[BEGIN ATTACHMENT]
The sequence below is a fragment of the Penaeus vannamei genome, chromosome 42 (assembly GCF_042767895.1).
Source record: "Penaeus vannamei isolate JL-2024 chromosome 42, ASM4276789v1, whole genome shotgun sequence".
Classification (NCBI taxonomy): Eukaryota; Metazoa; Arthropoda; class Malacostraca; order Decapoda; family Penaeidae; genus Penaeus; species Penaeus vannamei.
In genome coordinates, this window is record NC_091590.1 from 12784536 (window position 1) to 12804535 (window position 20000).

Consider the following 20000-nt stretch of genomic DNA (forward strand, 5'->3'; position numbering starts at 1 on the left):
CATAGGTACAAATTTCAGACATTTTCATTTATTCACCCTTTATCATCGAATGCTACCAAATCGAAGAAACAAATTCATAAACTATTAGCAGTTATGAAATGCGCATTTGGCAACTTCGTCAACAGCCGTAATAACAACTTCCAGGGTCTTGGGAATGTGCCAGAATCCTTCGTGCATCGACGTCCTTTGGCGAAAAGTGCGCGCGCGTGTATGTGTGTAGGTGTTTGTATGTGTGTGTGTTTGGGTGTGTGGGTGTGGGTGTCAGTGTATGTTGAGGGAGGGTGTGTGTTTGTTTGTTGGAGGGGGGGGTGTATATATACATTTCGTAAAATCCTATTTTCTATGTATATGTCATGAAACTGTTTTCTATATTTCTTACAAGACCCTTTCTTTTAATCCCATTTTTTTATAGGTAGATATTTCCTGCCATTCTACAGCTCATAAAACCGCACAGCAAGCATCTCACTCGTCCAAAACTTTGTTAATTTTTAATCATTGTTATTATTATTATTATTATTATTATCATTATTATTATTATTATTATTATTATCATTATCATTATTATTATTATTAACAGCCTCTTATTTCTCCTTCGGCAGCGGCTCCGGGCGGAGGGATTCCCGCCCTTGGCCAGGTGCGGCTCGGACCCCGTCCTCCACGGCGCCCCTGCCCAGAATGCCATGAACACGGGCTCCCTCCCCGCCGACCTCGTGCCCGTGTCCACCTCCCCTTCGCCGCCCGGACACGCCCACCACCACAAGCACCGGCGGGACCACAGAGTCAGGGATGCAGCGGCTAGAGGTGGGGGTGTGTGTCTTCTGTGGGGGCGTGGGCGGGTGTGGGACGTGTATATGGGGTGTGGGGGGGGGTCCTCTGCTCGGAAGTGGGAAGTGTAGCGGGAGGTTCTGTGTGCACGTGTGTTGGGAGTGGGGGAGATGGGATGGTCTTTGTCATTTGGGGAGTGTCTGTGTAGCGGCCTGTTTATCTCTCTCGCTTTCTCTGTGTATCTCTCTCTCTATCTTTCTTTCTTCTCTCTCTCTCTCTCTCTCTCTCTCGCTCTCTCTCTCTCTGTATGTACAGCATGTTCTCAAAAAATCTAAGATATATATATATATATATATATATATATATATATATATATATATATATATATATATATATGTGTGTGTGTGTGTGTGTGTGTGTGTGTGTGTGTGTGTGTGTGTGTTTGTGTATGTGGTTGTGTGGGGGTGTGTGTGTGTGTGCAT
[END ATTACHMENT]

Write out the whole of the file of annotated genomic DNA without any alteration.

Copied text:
The sequence below is a fragment of the Penaeus vannamei genome, chromosome 42 (assembly GCF_042767895.1).
Source record: "Penaeus vannamei isolate JL-2024 chromosome 42, ASM4276789v1, whole genome shotgun sequence".
Classification (NCBI taxonomy): Eukaryota; Metazoa; Arthropoda; class Malacostraca; order Decapoda; family Penaeidae; genus Penaeus; species Penaeus vannamei.
In genome coordinates, this window is record NC_091590.1 from 12784536 (window position 1) to 12804535 (window position 20000).

Consider the following 20000-nt stretch of genomic DNA (forward strand, 5'->3'; position numbering starts at 1 on the left):
CATAGGTACAAATTTCAGACATTTTCATTTATTCACCCTTTATCATCGAATGCTACCAAATCGAAGAAACAAATTCATAAACTATTAGCAGTTATGAAATGCGCATTTGGCAACTTCGTCAACAGCCGTAATAACAACTTCCAGGGTCTTGGGAATGTGCCAGAATCCTTCGTGCATCGACGTCCTTTGGCGAAAAGTGCGCGCGCGTGTATGTGTGTAGGTGTTTGTATGTGTGTGTGTTTGGGTGTGTGGGTGTGGGTGTCAGTGTATGTTGAGGGAGGGTGTGTGTTTGTTTGTTGGAGGGGGGGGTGTATATATACATTTCGTAAAATCCTATTTTCTATGTATATGTCATGAAACTGTTTTCTATATTTCTTACAAGACCCTTTCTTTTAATCCCATTTTTTTATAGGTAGATATTTCCTGCCATTCTACAGCTCATAAAACCGCACAGCAAGCATCTCACTCGTCCAAAACTTTGTTAATTTTTAATCATTGTTATTATTATTATTATTATTATTATCATTATTATTATTATTATTATTATTATCATTATCATTATTATTATTATTAACAGCCTCTTATTTCTCCTTCGGCAGCGGCTCCGGGCGGAGGGATTCCCGCCCTTGGCCAGGTGCGGCTCGGACCCCGTCCTCCACGGCGCCCCTGCCCAGAATGCCATGAACACGGGCTCCCTCCCCGCCGACCTCGTGCCCGTGTCCACCTCCCCTTCGCCGCCCGGACACGCCCACCACCACAAGCACCGGCGGGACCACAGAGTCAGGGATGCAGCGGCTAGAGGTGGGGGTGTGTGTCTTCTGTGGGGGCGTGGGCGGGTGTGGGACGTGTATATGGGGTGTGGGGGGGGGTCCTCTGCTCGGAAGTGGGAAGTGTAGCGGGAGGTTCTGTGTGCACGTGTGTTGGGAGTGGGGGAGATGGGATGGTCTTTGTCATTTGGGGAGTGTCTGTGTAGCGGCCTGTTTATCTCTCTCGCTTTCTCTGTGTATCTCTCTCTCTATCTTTCTTTCTTCTCTCTCTCTCTCTCTCTCTCTCTCGCTCTCTCTCTCTCTGTATGTACAGCATGTTCTCAAAAAATCTAAGATATATATATATATATATATATATATATATATATATATATATATATATATATATATATATGTGTGTGTGTGTGTGTGTGTGTGTGTGTGTGTGTGTGTGTGTGTGTTTGTGTATGTGGTTGTGTGGGGGTGTGTGTGTGTGTGCAT